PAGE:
The Edwin Morgan Trust is a Scottish Charitable Incorporated Organisation regulated by the Scottish Charity Regulator (OSCR) (SC043142). It was established in 2012 to administer the generous Award which the poet wished to create from the earnings of a long and distinguished writing career.

His practical encouragement of young Scottish poets through this legacy is typically forward-looking. The Trust will ensure that talented poets have a focus for extending the scope of their writing through national competition, publication and mentoring.

View our Vision, Mission, Values statement here.


David Kinloch is Emeritus Professor of Poetry and Creative Writing at the University of Strathclyde. A poet, editor and critic, he has published several collections with Carcanet Press, which was Edwin Morgan’s UK publisher from the 1970s onwards. In 2022, he was the recipient of a Cholmondeley Award for his poetry from the Society of Authors and his new book Greengown: New and Selected Poems will be published by Carcanet later this year. He is currently Chair of the Trust.

Sourit Bhattacharya is Lecturer in Global Anglophone Literatures at the University of Edinburgh. His research and teaching interests include colonial and postcolonial studies, minority ethnic literatures, environmental humanities, and translation and cross-cultural studies. He has written a book on the representation of catastrophic events in postcolonial Indian literature (Palgrave, 2020), and edited a volume on the radical Indian-Bengali author, Nabarun Bhattacharya (Bloomsbury 2020). Sourit is a founding editor of the journal, Sanglap: Journal of Literary and Cultural Inquiry

Ryan Hay is a writer, theatre artist and organiser making work with professionals and non-professionals on pages and mainstages, in communities and at kitchen tables at the intersections of text, performance, community, learning and place. Most recently they have been on commission to Eden Court, Ayr Gaiety, Tron Theatre and the Edinburgh Book Festival. They have robust experience as a producer working across literature, theatre and the third sector, and they are interested in ways that thought leadership and collaborative models can empower the artist-as-leader in building a more ethical and connected cultural sector.

Julie Johnstone was the Librarian of the Scottish Poetry Library from 2007 to 2017, and Curator of the Edwin Morgan Archive, acquired by the SPL in 2009.  She is an artist, independent publisher (at Essence Press) and curator.

Robyn Marsack was Director of the Scottish Poetry Library from 2000 to 2016, a period during which she got to know Edwin Morgan well. She was the Chair of the Board of StAnza, Scotland’s international poetry festival, 2017–2022. She is a writer and occasional translator, and currently Secretary of the Trust.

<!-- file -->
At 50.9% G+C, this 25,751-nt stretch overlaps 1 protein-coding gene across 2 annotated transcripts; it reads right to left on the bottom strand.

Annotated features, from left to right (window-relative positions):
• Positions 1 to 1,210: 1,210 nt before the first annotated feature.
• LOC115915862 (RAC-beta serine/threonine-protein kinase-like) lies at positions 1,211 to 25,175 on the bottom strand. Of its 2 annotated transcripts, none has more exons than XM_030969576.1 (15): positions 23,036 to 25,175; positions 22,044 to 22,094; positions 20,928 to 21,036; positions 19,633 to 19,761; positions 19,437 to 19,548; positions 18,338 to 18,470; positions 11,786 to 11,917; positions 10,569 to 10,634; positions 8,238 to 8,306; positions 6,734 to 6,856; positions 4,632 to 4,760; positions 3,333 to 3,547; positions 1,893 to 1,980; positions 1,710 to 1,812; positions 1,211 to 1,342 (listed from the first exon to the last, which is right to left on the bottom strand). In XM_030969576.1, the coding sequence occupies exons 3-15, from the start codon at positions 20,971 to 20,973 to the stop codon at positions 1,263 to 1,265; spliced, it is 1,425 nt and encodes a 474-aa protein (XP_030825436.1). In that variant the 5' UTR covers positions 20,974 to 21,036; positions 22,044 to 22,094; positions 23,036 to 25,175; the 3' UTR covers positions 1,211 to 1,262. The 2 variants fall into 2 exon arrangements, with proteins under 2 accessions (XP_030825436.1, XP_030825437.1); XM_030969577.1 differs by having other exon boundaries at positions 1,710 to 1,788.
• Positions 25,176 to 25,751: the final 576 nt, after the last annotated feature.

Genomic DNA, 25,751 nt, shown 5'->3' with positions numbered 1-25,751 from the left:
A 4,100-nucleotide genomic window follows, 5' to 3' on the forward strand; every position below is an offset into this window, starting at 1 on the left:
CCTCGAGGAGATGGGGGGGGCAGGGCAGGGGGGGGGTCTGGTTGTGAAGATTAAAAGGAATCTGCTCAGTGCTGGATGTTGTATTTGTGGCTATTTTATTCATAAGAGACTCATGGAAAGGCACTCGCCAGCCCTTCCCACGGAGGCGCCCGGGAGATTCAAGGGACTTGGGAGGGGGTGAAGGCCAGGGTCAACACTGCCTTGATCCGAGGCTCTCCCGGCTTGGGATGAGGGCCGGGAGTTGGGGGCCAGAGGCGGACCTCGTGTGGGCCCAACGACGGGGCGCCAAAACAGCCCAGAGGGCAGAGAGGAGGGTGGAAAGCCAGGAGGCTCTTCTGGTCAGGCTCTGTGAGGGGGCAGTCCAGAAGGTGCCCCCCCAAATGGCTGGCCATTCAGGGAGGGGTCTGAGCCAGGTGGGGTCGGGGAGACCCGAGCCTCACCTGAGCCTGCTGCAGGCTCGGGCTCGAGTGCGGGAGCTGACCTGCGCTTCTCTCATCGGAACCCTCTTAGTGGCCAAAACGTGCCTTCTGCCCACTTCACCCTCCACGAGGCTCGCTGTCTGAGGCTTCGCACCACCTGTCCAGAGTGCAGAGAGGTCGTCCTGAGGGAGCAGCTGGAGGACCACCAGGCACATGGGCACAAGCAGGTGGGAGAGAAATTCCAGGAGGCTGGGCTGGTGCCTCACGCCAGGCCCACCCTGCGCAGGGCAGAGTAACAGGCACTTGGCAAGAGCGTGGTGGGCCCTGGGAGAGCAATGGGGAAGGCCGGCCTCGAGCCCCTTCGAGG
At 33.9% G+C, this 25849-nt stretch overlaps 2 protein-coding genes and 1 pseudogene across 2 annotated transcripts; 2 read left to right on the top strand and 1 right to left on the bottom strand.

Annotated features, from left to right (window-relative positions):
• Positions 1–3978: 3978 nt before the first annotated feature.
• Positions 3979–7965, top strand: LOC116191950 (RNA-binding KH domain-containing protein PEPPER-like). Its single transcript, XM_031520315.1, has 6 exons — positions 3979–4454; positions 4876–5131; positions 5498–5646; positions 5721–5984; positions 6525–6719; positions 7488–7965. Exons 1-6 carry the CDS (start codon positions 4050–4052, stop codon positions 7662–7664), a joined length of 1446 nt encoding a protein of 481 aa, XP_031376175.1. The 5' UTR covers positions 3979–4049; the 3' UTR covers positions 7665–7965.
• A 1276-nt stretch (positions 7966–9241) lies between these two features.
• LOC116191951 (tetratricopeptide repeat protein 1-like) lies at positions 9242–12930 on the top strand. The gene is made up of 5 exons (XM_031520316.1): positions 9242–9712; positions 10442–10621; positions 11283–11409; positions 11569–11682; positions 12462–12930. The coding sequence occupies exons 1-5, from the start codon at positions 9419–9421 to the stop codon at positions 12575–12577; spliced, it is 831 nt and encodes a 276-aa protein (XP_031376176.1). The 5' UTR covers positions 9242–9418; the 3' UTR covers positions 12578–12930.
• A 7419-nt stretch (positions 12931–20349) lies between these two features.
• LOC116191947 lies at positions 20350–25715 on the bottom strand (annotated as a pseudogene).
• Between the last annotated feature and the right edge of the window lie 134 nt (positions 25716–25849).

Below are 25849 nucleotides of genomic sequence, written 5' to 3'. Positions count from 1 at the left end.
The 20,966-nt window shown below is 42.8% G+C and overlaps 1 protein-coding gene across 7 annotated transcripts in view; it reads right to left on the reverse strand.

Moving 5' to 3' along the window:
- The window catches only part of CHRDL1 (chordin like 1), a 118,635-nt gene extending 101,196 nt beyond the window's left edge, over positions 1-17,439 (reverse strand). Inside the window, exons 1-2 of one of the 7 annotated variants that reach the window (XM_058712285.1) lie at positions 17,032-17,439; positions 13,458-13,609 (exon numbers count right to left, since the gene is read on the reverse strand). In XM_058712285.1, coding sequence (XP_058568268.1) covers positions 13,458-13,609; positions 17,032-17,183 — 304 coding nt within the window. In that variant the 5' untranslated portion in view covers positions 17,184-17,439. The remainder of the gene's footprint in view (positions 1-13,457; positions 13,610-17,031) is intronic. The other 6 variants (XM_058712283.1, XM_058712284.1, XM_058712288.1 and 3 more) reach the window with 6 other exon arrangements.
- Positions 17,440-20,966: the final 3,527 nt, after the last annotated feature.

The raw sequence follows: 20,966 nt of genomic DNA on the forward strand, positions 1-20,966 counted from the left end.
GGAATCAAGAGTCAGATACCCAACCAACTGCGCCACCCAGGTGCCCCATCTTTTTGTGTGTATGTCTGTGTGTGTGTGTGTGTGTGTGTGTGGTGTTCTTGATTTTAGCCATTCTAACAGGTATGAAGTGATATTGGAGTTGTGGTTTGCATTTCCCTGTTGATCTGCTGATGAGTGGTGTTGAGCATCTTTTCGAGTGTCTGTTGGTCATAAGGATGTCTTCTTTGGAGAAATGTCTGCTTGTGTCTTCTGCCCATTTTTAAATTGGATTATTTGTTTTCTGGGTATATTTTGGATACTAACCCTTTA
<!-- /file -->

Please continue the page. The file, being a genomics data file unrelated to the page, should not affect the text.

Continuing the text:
Greg Thomas is a poet, writer, and arts journalist based in Glasgow. He is the author of Border Blurs: Concrete Poetry in England and Scotland (LIverpool UP: 2019) and poetry collections including from im and not this (SPAM, 2021), particulates (timglaset, 2022), and candle poems (Poem Atlas, 2023). He makes poem-objects at He also works as a communications specialist in the third sector and is currently the communications manager for Humanist Society Scotland. A former post-doctoral fellow at the University of Edinburgh, Greg is a longtime fan of Edwin Morgan’s work and is a specialist on Morgan’s concrete, sound, and visual poetry.

Sarah Walker is a commercial litigator practicing in London but hailing from the Kingdom of Fife.  Whilst her immediate experience of treading the boards is restricted to the courtroom, she is a passionate advocate of the arts with a particular interest in supporting the development of new and emerging artists.

Photo credit: Julie Broadfoot

Louise Welsh is the author of nine novels including The Cutting Room, The Plague Times Trilogy and The Second Cut. Louise has a ten-year practice in opera with composer Stuart MacRae. Their most recent opera is Anthropocene. Louise was co-founder and director (with Jude Barber, Collective Architecture) of the Empire Café (2014) an award winning multi-disciplinary exploration of Scotland’s relationship with the North Atlantic slave trade. She has received numerous awards and international fellowships, including a Doctor of Arts from the Open University and an honorary fellowship from the University of Iowa’s International Writing Program. She is Professor of Creative Writing at University of Glasgow and a Fellow of the Royal Society of Literature.  

The Trust also draws on the knowledge and expertise of a group of advisory poets, currently Juana Adcock,  Peter MacKayJane McKie, and Christie Williamson.

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